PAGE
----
A group of Republican lawmakers have warned that two F-16 fighter jet programs for Taiwan remain at “high risk” of falling further behind despite efforts to accelerate deliveries to bolster the nation’s defenses against China.
In a letter to US Secretary of the Air Force Frank Kendall on Friday, the two dozen republican representatives said they appreciated the efforts of US President Joe Biden’s administration to speed up deliveries, but are concerned that past difficulties in completing the production and transfer of F-16s could drag on.
The lawmakers’ concerns have been compounded over the past few weeks by questions about whether competing US military commitments to Ukraine and Israel, as well as Taiwan, are overstretching Washington’s ability to handle multiple conflicts at once.
Photo courtesy of the Taiwan Military News Agency via AP
“As regional security concerns around the world expand, we urge you to focus on delivering the military aid that we have promised to Taiwan,” said the letter spearheaded by US Representative Rob Wittman, vice chairman of the US House of Representatives Armed Services Committee. “We cannot afford to over-promise and under-deliver to our closest friends.”
The lawmakers called for Kendall to provide a report by Dec. 18 detailing the status of plans to complete a retrofit program for Taiwan’s 141 existing F-16 fighters, as well as the delivery of 66 new F-16 aircraft built by Lockheed Martin Corp.
The delay in the retrofit program is approaching three years due to the lack of availability of key parts, the letter said.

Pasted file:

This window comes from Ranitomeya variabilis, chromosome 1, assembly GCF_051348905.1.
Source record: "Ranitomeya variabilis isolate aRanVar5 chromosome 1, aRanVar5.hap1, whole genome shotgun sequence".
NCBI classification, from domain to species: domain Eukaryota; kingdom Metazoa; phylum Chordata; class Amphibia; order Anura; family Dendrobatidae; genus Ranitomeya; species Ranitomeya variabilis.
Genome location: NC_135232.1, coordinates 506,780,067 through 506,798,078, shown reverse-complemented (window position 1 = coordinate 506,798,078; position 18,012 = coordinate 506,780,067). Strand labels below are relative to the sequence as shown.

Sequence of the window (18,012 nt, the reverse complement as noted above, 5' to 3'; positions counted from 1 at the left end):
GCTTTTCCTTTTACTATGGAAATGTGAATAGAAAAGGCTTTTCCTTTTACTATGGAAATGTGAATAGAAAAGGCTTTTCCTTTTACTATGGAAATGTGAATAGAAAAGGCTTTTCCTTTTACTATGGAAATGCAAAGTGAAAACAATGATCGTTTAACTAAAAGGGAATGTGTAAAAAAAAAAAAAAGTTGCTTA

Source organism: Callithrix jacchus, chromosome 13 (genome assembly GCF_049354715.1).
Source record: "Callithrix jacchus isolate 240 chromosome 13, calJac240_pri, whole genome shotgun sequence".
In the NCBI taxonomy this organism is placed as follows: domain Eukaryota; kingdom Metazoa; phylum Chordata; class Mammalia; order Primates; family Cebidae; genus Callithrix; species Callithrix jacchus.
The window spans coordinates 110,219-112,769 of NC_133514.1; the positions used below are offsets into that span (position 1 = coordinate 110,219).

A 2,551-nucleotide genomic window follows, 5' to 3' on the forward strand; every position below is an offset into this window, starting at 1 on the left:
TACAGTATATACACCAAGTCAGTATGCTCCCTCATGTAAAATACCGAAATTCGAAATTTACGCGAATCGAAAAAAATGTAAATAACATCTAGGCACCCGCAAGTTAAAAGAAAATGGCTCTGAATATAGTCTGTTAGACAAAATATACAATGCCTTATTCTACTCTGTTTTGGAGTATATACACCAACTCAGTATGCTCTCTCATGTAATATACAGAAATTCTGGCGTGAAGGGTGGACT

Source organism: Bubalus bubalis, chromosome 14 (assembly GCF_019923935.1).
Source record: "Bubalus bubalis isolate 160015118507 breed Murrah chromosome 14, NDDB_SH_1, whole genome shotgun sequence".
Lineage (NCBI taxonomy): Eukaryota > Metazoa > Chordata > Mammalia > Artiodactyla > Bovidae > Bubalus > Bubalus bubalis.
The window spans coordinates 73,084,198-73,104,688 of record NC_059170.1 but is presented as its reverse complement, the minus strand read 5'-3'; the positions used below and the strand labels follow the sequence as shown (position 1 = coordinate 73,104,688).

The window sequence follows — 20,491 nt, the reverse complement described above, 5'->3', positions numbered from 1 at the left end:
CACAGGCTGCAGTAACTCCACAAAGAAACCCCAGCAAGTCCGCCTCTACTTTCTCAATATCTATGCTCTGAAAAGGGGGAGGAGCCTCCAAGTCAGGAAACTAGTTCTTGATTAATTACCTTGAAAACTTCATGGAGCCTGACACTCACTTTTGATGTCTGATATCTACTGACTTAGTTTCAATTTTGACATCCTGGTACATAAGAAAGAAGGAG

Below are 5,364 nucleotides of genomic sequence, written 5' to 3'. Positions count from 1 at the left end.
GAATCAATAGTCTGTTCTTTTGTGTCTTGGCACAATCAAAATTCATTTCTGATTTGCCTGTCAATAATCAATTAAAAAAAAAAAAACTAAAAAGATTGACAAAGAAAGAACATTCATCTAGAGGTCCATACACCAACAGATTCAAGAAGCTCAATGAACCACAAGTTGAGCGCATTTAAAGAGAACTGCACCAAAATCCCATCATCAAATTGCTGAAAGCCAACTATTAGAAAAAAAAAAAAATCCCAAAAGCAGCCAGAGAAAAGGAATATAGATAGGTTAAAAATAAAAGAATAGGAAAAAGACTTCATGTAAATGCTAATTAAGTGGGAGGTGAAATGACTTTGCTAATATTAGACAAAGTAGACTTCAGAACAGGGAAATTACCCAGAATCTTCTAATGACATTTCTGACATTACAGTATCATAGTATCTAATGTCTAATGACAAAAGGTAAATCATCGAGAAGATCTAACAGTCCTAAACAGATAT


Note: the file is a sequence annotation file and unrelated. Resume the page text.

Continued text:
Delivery of the newer jets has been delayed “by over 15 months due to software development complexities not anticipated by the original equipment manufacturer,” it said.
First delivery of the new fighters has slipped to between July and September next year from last month, Taiwanese officials said in May.
The whole sale was supposed to be completed by 2025-2026, but the estimated delivery time line has now moved to 2026-2027, the lawmakers said.
The two F-16 programs constitute US$12.7 billion of the total US$14.3 billion backlog of military equipment that Taiwan has agreed to purchase from the US since 2019, the letter said.
These include Patriot and Stinger air defense and Harpoon anti-ship missiles, heavy torpedoes and HIMARS mobile rocket systems of the type provided to Ukraine.
A Lockheed Martin spokesperson did not immediately respond to a request for comment, while a spokesperson for the Pentagon’s Defense Security Cooperation Agency did not respond to a request for comment.
The lawmakers praised several US Air Force and Taiwanese efforts “that are effectively improving” delivery time lines.
Taiwan has agreed to a software approach called “spiral development” to shorten delays enabled by Lockheed Martin’s production line “rightly prioritizing Taiwan aircraft,” the letter said.
However the lawmakers said they remained concerned.
“Given the Defense Department’s historical delays in executing these foreign military sales, the complexity of the F-16’s software integration, and logistical delivery challenges, we still assess the execution of these cases to be high-risk,” Wittman said in a statement to Bloomberg.
The lawmakers said they are willing to work with the Pentagon to ensure timely completion, citing China’s frequent exercises in the waters and airspace around Taiwan.
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